How Mickey Mouse Beat The Shit Out Of Thomas Jefferson

Below is an excerpt from a piece posted over on Techdirt by Lloyd Kaufman on the subject of copyright, the public domain and the Founding Fathers. It’s a great post in its own right, but when it gets really interesting (for us) is when he starts talking about animation and how one company in particular seems to have been the driving force behind the various copyright extensions over the years.

It also serves as a nice preamble to an upcoming series of posts here on The Animation Anomaly dealing with the various legal dealings that animators should be aware of.

HOW MICKEY MOUSE BEAT THE SHIT OUT OF THOMAS JEFFERSON

In 1928, Mickey Mouse appeared in the first sound-synchronized cartoon, Steamboat Willie , which was a parody (in Disnenglish, a copyright infringement) of a Buster Keaton film, “Steamboat Bill, Jr.” Mickey Mouse became an instant star and Walt Disney’s meal ticket. By 1956, when “Steamboat Willie” was all set to enter the public domain, Disney had become a powerhouse corporation, and it interceded on little Mickey’s behalf:

Disney Executive: You see, Senator, if “Steamboat Willie” were to belong to the public, they would pretty much own Mickey Mouse, too. And we can’t let that happen.

Senator: No, no. We must protect Mickey.

Disney Executive: What we need, Senator, is an extension of the copyright law. That way, we can keep Mickey safe.

Senator: Yes, yes. We must protect Mickey.

Disney Executive: Yes, Senator, we must protect Mickey.

The Disney executive puts away his hypnotist materials, leaves a pile of cash on the table, and leaves. The hypnotized senator wakes up with the overwhelming urge to protect Mickey Mouse. Days later, copyright law is extended.

Buster Keaton, however, continues to receive food stamps.

This scene is repeated in 1984 and 2003. “Steamboat Willie” will remain the intellectual property of Disney until 2023, almost 100 years after it was created and many, many years after the last person who worked on it became snail food. And at some point before 2023, I’m guessing the copyright laws will be extended once again.

An interesting little twist to this whole story, which was sent to me by steamboat4eva@hotmail.com, is that someone at Disney discovered in the 1990s that “Steamboat Willie” may actually be in the public domain already. This was due to a mistake in the wording of the original copyright. A law student at Arizona State University investigated this claim and agreed [article link for the curious]. Then another law student at Georgetown wrote another paper confirming the claim. At this point, Disney threatened to sue the student and the claim hasn’t been uttered since.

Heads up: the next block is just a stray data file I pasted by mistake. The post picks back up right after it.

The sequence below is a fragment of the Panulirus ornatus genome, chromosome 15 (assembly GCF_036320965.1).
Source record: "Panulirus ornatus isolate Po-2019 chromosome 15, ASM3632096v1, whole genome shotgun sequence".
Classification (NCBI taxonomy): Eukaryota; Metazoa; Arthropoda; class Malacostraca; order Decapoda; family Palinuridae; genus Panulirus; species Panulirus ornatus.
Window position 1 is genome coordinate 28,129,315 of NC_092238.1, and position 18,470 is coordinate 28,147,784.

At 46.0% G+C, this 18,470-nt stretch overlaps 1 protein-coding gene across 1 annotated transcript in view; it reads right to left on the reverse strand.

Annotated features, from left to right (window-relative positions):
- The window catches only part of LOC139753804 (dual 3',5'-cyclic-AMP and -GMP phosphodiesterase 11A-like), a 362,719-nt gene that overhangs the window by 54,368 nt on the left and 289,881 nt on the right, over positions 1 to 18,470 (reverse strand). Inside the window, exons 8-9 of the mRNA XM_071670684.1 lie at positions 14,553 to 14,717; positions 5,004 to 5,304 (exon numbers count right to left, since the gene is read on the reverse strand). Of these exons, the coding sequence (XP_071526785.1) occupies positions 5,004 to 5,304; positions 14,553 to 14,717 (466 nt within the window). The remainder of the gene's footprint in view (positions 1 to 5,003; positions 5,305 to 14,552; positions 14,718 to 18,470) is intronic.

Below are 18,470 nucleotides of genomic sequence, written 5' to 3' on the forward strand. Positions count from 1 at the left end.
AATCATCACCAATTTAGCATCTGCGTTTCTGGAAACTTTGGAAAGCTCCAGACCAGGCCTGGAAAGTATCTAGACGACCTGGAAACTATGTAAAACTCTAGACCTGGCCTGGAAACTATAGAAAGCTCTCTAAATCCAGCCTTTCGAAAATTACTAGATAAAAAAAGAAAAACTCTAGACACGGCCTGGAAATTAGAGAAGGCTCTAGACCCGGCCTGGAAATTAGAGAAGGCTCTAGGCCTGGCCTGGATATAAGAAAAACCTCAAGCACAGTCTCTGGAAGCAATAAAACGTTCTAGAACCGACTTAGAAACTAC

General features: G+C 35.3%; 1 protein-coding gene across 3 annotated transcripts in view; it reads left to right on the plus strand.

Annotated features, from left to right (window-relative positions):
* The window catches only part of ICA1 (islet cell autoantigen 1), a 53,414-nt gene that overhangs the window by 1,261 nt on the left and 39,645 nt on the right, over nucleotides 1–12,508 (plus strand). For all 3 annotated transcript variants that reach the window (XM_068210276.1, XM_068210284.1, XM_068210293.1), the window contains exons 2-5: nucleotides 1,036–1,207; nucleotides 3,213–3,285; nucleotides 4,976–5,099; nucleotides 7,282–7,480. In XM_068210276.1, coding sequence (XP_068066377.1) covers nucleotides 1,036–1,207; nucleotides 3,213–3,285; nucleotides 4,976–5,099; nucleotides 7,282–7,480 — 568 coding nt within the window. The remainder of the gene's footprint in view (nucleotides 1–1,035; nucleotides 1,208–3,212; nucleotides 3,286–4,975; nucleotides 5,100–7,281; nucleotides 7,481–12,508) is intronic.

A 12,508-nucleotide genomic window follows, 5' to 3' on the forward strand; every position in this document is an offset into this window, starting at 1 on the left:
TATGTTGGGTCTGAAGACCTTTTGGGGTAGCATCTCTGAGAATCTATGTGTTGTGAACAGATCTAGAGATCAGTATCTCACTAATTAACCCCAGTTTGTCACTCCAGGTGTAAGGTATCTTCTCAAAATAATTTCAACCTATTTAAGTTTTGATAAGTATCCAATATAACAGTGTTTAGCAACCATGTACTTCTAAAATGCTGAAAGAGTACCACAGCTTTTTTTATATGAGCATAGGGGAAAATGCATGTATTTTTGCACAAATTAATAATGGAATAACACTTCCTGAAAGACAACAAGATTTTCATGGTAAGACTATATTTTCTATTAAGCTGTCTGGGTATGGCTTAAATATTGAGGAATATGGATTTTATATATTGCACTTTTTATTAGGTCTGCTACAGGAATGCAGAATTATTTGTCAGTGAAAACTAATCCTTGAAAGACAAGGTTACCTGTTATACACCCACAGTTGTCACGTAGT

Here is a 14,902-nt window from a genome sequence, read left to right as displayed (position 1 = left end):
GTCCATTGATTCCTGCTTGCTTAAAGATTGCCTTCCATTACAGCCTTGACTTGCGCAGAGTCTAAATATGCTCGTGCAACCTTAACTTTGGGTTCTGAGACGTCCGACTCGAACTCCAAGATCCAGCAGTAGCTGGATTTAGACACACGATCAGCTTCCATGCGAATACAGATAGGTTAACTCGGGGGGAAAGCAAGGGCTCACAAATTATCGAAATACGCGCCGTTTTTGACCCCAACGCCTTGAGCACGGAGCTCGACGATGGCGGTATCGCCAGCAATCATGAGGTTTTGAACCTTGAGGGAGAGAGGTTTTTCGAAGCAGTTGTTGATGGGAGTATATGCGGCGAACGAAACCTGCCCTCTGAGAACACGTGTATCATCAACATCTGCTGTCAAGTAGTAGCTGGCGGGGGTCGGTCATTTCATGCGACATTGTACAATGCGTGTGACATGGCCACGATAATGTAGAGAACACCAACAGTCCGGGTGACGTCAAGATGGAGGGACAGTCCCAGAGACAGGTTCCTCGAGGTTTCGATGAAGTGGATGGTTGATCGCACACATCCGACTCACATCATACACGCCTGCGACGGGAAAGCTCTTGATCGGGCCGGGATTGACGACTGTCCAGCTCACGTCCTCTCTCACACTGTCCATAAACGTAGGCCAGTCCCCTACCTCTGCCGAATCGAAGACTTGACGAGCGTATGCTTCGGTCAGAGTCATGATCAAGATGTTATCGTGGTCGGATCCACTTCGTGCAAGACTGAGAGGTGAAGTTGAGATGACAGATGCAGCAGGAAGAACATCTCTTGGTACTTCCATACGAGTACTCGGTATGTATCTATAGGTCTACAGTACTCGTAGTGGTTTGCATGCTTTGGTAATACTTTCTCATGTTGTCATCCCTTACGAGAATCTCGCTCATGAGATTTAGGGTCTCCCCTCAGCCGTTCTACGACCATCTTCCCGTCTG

Mickey Mouse’s Copyright Law

How old is Mickey Mouse? Well, he’s about 82 years if he’s a day. So why is he still under copyright while other early cartoon stars are not? Well, for one, plenty of companies from that era went out of business long ago and their associated copyrights are either forgotten about or expired.

Yet Mickey’s has not. He is still fully owned, and will continue to be owned, by the Walt Disney Company for the foreseeable future at least. Consistent enforcement of copyright is part of it. Disney is still very much in business, and is certainly enforcing its legal rights regarding infringement.

So why exactly does Mickey Mouse have his own copyright law? Well for one, it isn’t really his, its Sonny Bono’s (the guy with the bomb in Airplane, also he was a singer of some sort in the 60s). The act itself extended copyright terms in the US for 20 more years, on top of the life plus 50 years already offered. Corporate authorship is now 120 years, increased from 75 years.

The reason it’s called the Mickey Mouse law is the presumption, and possibility, that it was the looming date on which Mickey Mouse would enter the public domain, that coerced the Disney company to begin lobbying for such an extension.

What advantage does this serve? Well for one, it means Disney can continue to extract license fees for the old films for a start. It also prevents anyone else from making similar or derivative works based on the films.

Is this a good thing? Well for the copyright holder? Yes, they can continue to make money. Personally, I think this is a bad thing. OK, so you continue to own the character, but if he is freely available, then even more people can enjoy him, It may even push up demand for the films that are almost as old but still covered by copyright.

If you think about it, if the public domain was such a bad thing, publishers wouldn’t be publishing all those Jane Austin or Charles Dickens novels. Sure you can read them online for free, and yet people still buy the books, and publishers still make a profit from them, even though they aren’t covered by any copyright! Amazing isn’t it?

Do you think Disney would lose a ton of money just because a few films from the 20s and 30s enter the public domain? Unlikely. When was the last time you seen one of those films? For me it’s been a number of years.

So there you go. Mickey Mouse has his own law, and the company behind it is all the worse for it.